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As West Virginia rejoices, supportive states ready for Clean Power Plan fight

The states that supported the Clean Power Plan have banded together once again, this time to oppose an executive order signed by President Donald Trump that directs the U.S. EPA to review the rule with the end goal of repealing it.

The coalition led by New York Attorney General Eric Schneiderman also includes the attorneys general of California, Connecticut, Delaware, Hawaii, Iowa, Illinois, Maine, Maryland, Massachusetts, New Mexico, Oregon, Rhode Island, Vermont, Virginia, Washington and the District of Columbia, as well as the chief legal officers of the cities of Boulder, Colo.; Chicago; New York; Philadelphia; South Miami, Fla.; and Broward County, Fla.

"We won’t hesitate to protect those we serve — including by aggressively opposing in court President Trump's actions that ignore both the law and the critical importance of confronting the very real threat of climate change," the officials said in a joint statement issued March 28.

The attorneys general noted that the greenhouse gas emissions reductions that would have been achieved by the Clean Power Plan are equivalent to taking more than 160 million cars off the roads for a year, or 70% of the nation’s passenger cars. The rule was created through a robust stakeholder process over several years and drew on the experience of utilities and states that have been working to reduce climate change-causing pollution.

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New York Attorney General Eric Schneiderman (at microphone) announces a multistate climate coalition on March 29, 2016, with six other attorneys general and former Vice President Al Gore (second from left).

Source: New York Attorney General's Office

"These states recognize that, on such a crucial issue that is already costing taxpayers billions of dollars in storm response and other costs, state action alone will not be enough and strong federal actions like the Clean Power Plan are needed," the statement said.

In October 2015, over half of the states filed a lawsuit against the EPA arguing that the rule was overly burdensome.

The officials pushing back against the Trump administration's attacks on the Clean Power Plan intervened in the litigation West Virginia v. EPA (No. 15-1363) to support the Obama administration's cause. For instance, Virginia Gov. Terry McAuliffe called Trump's denial of the threat of climate change "downright wreckless."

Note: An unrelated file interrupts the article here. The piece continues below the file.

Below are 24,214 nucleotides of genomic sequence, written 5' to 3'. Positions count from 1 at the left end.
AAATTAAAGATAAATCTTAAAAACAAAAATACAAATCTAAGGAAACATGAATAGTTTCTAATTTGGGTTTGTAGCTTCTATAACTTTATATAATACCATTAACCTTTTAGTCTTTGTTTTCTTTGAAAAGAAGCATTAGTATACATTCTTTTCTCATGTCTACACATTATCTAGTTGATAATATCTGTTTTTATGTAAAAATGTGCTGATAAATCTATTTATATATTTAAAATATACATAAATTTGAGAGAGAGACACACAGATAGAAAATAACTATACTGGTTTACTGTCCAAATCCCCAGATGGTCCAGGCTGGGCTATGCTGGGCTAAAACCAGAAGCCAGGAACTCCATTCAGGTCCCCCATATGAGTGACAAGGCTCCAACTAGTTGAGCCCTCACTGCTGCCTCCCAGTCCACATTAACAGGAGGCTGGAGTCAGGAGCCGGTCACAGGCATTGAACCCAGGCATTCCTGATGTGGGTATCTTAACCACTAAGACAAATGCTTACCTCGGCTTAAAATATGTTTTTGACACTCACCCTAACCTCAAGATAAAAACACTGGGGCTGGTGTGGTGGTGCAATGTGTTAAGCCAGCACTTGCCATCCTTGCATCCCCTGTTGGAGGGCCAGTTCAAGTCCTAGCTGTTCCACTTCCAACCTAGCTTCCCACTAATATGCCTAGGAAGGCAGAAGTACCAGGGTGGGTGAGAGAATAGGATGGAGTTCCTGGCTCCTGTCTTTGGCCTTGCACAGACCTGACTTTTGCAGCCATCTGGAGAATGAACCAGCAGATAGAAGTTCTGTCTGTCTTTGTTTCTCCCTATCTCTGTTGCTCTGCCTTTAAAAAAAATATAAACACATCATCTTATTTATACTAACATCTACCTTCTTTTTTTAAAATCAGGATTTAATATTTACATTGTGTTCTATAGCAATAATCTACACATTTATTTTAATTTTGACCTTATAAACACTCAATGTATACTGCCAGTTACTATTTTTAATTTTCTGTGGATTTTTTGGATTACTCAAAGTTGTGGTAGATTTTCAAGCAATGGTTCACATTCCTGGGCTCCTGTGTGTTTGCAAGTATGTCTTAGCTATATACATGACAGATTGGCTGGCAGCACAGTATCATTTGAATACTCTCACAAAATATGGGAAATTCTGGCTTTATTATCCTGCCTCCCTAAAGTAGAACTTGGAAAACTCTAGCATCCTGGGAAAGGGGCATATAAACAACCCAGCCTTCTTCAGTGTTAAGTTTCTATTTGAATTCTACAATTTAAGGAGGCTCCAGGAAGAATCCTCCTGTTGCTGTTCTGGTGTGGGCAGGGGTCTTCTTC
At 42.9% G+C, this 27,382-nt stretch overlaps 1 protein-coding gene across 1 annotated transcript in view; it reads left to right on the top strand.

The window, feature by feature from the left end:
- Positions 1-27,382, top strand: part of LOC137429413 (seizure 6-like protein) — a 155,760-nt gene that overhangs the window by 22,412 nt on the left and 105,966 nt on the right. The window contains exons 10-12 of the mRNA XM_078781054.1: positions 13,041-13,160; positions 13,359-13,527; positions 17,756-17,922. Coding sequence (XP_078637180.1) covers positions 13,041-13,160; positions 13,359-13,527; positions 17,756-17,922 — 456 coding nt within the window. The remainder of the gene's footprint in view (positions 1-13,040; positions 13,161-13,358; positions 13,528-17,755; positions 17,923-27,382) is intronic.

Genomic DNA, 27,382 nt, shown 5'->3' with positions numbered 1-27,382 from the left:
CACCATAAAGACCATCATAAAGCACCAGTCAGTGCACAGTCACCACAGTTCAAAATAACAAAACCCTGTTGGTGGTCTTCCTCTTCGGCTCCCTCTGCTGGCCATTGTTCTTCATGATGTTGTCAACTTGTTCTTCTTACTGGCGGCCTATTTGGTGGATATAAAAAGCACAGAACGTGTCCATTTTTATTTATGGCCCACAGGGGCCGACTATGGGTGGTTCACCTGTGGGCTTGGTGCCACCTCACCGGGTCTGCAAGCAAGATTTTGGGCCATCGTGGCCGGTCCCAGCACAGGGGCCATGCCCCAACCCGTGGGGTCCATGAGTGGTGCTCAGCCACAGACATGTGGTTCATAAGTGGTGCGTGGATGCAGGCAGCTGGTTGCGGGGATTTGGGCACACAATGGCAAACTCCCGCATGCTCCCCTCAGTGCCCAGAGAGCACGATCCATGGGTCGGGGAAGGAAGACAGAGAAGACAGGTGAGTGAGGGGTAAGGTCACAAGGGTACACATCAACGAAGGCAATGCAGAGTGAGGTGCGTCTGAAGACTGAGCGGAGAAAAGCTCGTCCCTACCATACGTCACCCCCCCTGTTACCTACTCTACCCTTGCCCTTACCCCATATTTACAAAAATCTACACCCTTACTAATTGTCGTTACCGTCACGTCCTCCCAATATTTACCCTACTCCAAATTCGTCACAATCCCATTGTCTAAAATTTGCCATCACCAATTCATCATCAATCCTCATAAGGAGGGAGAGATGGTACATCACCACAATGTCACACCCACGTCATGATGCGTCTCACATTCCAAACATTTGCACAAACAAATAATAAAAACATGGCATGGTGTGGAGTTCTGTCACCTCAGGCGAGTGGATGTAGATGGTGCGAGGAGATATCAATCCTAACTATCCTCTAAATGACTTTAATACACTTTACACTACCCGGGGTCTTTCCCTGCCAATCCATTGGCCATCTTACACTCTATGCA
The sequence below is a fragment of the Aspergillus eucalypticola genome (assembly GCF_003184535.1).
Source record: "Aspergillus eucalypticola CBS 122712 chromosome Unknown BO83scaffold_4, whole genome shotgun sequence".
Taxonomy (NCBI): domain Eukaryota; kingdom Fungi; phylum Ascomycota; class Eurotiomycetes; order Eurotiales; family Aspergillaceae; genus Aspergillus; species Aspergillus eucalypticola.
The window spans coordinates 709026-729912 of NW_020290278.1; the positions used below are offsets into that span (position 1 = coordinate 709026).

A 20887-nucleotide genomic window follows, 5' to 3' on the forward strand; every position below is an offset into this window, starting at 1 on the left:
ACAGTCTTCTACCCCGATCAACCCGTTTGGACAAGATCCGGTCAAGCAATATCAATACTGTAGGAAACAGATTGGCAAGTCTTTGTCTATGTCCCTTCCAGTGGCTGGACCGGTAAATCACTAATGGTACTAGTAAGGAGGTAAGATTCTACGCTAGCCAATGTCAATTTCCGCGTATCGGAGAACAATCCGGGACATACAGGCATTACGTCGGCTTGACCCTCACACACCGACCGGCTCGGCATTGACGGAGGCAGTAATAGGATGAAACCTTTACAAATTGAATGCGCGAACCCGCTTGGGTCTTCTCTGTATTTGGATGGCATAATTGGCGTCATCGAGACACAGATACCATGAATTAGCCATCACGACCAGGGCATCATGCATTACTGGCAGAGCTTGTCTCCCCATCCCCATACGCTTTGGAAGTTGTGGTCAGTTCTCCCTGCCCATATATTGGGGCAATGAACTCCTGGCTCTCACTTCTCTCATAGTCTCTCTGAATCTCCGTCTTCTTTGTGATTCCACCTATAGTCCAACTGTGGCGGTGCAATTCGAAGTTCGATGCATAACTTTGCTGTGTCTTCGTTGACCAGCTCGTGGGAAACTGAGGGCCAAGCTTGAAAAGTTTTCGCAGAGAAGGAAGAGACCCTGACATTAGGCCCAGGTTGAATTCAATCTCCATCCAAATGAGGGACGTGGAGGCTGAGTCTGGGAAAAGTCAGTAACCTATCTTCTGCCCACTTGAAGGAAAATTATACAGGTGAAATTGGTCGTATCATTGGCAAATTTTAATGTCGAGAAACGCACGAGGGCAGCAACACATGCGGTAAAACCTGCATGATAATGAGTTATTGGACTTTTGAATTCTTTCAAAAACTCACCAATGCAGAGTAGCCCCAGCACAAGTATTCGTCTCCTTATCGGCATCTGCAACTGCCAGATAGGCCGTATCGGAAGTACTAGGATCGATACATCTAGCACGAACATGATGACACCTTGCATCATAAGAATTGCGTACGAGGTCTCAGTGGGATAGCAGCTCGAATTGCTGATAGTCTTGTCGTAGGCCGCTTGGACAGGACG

"We have a choice: we can lead this fight and capitalize on the unprecedented economic potential of clean energy, or we can bury our heads in the sand and waste an opportunity to create the next generation of energy jobs," McAuliffe said in a separate statement. "Here in the Commonwealth, we will continue to confront the impacts of climate change and support clean energy investments that will grow our economy and shape our future."

The governors of California, Oregon and Washington, as well as a number of mayors on the West Coast, said in another joint statement that the executive order threatened their economic opportunities.

"We speak as a region of over 50 million people with a combined GDP of $2.8 trillion. There is no question that to act on climate is to act in our best economic interests," the Western leaders' statement said. "Through expanded climate policies, we have grown jobs and expanded our economies while cleaning our air."

Conversely, West Virginia Attorney General Patrick Morrisey cheered the signing of the order. He even accepted an offer from the president to attend the signing ceremony at EPA headquarters in Washington, D.C., on March 28.

"It was an honor to stand alongside President Trump on this victorious day that means so much to those who call West Virginia home," said Morrisey in a statement. "My office has led the fight on all counts because this is something that matters to every West Virginian."

Morrisey said his team spent numerous hours drafting arguments, rulemaking comments and legal briefs in the effort to stop the Clean Power Plan. He was joined in his fight by the attorneys general of Alabama, Arizona, Arkansas, Colorado, Florida, Georgia, Indiana, Kansas, Kentucky, Louisiana, Michigan, Mississippi, Missouri, Montana, Nebraska, New Jersey, North Dakota, Ohio, Oklahoma, South Carolina, South Dakota, Utah, Wisconsin and Wyoming, along with the North Carolina Department of Environmental Quality and other state agencies. North Carolina has since withdrawn its agency's participation in the matter at the direction of newly elected Gov. Roy Cooper.

"This is the shot in the arm coal needs to encourage people to place their bets on West Virginia again. My office will continue to do everything in our power to protect the Mountain State from unchecked federal overreach," Morrisey said.